As a dog ages, he undergoes changes both subtle and profound. When your dog grows during his puppyhood, most changes are very obvious. In his adult years, the changes may become less noticeable. However, as the Golden Years progress, you may once again observe big changes in his behavior. The reasons for some of the behavioral changes are easy to understand.
Lower energy level. Senior dog have less energy, so you can predict that they will be less inclined to be as playful as they were in their more vigorous years. Because your dog is less mobile at this stage of his life, he will spend longer periods of time lying down in one place. Make sure that he does not lie in a cold, damp spot or out in the hot sun for any length of time. Keep his bed in a warm, draft-free position and make sure that it is well padded. If he lies for long periods on a rough or hard surface—particularly if he is one of the heavier breeds—he may develop calluses of rough skin over the bony prominences of the body, such as the elbows and the hocks. These can become ulcerated and infected, so it is important to provide plenty of bedding.
Aching joints. If your senior dog becomes afflicted with arthritis, you’ll notice that he appears to be stiff, especially when he first gets up. And don’t be surprised if you find him avoiding stairs or higher spots that require a jump. If he has trouble climbing the stairs, put up a gate to prevent any accidents—and keep his bed downstairs.
Deteriorating senses. Don't forget that his senses are beginning to fail and his eyesight, hearing and sense of direction may not be quite what they were. This means he may be easily disorientated, so don't make too many changes in the home or in his normal routine. Try not to leave him alone for long periods, particularly in a strange place.
Reaction to medication. Some behavioral changes in your senior dog may be attributable to medications that he may be taking. Like humans, dogs can suffer from side effects of the drugs that they are taking. These can range from grogginess to sleeplessness to loss of appetite. Tell your vet if you suspect that your dog is reacting to his prescribed medications.
Clingy behavior. Many people with senior dogs notice that their pets have a tendency to become more clingy as time goes on. So don’t be surprised if your older dog becomes anxious when he senses you are leaving the house. Anxiety in older dogs can be indicative of Cognitive Dysfunction Syndrome (CDS), a disease which functions much like Alzheimer’s in humans. If your dog is diagnosed with CDS, your veterinarian may prescribe medication to help treat this illness. If your vet has ruled out medical causes for your dog’s behavior, then you should start treating him behaviorally.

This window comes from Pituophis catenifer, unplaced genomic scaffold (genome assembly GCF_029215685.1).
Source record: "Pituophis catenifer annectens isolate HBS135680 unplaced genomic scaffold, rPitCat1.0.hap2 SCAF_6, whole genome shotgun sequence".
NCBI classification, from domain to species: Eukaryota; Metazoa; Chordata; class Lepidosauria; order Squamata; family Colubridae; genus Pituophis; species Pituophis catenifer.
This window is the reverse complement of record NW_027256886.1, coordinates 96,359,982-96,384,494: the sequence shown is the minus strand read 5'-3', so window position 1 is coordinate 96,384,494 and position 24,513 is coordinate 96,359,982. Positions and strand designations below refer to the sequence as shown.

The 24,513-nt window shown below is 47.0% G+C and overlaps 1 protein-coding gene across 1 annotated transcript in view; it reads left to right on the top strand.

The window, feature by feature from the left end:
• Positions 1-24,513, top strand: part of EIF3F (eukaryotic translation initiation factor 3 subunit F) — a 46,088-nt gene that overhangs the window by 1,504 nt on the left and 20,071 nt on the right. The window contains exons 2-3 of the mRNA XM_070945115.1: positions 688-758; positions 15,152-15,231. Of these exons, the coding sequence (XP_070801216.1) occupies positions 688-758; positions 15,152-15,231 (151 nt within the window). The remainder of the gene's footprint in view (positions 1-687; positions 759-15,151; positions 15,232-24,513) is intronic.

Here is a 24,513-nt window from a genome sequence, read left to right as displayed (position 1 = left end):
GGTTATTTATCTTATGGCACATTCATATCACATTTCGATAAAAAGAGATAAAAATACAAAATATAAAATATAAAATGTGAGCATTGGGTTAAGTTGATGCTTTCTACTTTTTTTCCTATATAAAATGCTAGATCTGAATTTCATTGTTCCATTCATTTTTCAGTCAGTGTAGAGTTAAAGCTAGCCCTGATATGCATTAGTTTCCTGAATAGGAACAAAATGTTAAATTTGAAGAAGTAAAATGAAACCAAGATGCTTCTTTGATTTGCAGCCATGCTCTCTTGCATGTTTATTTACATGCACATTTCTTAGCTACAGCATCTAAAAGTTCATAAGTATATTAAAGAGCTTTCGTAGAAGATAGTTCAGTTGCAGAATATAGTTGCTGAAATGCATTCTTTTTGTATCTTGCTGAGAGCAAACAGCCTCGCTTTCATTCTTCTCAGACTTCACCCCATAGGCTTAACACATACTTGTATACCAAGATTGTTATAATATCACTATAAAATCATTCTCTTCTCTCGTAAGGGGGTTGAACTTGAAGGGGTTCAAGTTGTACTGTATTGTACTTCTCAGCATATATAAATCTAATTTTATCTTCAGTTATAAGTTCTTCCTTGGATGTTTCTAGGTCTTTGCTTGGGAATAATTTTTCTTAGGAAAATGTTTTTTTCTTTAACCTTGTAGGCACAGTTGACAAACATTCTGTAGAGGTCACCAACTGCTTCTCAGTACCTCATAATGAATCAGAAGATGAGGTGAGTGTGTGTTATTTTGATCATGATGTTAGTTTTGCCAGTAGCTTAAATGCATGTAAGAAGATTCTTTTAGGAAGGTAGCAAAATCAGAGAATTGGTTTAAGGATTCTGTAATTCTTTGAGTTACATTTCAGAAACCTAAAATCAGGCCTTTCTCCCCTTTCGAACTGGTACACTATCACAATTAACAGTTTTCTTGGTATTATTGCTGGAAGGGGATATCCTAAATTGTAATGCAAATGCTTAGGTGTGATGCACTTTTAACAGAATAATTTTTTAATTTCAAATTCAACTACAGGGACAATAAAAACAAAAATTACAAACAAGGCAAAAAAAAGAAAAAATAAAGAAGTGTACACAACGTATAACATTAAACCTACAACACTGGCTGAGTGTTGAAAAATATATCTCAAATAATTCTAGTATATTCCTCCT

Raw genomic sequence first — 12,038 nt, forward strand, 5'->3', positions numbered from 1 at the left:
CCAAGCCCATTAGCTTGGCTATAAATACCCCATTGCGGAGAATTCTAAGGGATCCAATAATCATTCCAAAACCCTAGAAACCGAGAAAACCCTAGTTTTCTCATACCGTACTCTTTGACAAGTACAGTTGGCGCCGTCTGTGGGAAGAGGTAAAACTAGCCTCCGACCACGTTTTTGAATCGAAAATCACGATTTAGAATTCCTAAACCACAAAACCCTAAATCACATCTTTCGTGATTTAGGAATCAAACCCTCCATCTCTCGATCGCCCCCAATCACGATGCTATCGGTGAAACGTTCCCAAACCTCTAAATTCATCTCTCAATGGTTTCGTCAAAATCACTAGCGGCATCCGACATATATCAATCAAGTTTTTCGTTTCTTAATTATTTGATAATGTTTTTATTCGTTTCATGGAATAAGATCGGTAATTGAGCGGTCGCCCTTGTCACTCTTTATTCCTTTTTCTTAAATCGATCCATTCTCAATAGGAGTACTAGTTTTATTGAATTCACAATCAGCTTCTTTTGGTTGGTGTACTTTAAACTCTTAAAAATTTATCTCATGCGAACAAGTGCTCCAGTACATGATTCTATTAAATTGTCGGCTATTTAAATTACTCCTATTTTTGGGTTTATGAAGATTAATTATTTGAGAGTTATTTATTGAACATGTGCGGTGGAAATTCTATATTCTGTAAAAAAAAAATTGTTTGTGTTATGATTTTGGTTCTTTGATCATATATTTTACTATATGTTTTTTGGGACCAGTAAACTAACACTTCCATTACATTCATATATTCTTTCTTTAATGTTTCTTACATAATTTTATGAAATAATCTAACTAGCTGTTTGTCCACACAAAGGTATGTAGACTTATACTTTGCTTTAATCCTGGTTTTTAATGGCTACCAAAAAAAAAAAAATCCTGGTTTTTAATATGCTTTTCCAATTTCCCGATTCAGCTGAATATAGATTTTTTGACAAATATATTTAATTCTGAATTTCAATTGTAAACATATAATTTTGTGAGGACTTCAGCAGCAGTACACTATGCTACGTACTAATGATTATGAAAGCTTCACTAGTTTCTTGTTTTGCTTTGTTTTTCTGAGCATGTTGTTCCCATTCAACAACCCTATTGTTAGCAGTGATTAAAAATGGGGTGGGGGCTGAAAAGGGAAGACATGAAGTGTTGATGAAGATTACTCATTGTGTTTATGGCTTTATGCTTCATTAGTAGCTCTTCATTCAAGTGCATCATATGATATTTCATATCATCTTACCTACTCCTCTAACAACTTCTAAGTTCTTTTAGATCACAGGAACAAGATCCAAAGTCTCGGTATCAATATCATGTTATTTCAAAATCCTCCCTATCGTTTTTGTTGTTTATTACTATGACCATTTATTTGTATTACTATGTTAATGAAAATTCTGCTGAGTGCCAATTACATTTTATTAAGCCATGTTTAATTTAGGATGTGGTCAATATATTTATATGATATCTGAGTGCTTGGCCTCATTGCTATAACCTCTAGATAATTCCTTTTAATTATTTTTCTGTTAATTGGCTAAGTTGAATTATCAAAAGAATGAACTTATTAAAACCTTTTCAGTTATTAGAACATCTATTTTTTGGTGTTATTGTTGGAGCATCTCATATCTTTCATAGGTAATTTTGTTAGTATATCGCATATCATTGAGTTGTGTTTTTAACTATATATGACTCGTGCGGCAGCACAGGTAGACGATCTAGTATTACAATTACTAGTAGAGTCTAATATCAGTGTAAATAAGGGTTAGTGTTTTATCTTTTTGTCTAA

Symptoms of CDS include:
- Pacing, crying, or barking for no reason
- Loss of appetite, forgetting to eat or drink
- Sudden fascination with mirrors
- Repeated attempts to get into small spaces
- Getting confused in a previously familiar place
- Loss of house training
- Turning away from his favorite people
- Drastic change in sleeping patterns
- Lack of interest in being petted or getting attention
- Forgetting his name
You’ll find that simple exercises, coupled with lots of love and patience, can make your older dog feel more independent and less anxious. A simple exercise to try is to distribute your dog’s kibble around the house. If he wants to eat, he has to walk away from you. This reminds him that he can still have positive experiences even when you’re not right beside him. A few other things to keep in mind:
- Don't make a fuss when you leave or come home. This will only make him more anxious when you leave the house.
- Review the "sit" and "stay" commands with your dog. Practice these commands while moving away from him a short distance, then slowly increase the time and distance. Reward him when he obeys.
- Try not to reward clingy behavior. Ignore your dog if he follows you around or demands attention, and reward him when he lies quietly.
- If your dog is experiencing vision loss, don’t rearrange the furniture. He will adapt much more easily to his environment if furniture remains in the same location.
Always remember, older dogs do need extra attention. Make an effort to spend time with him when you can. Take him on car rides, play gentle teasing games by tickling his paws. Or sit on the floor just touching him. Small gestures can reassure him that you’re still there for him in his Golden Years.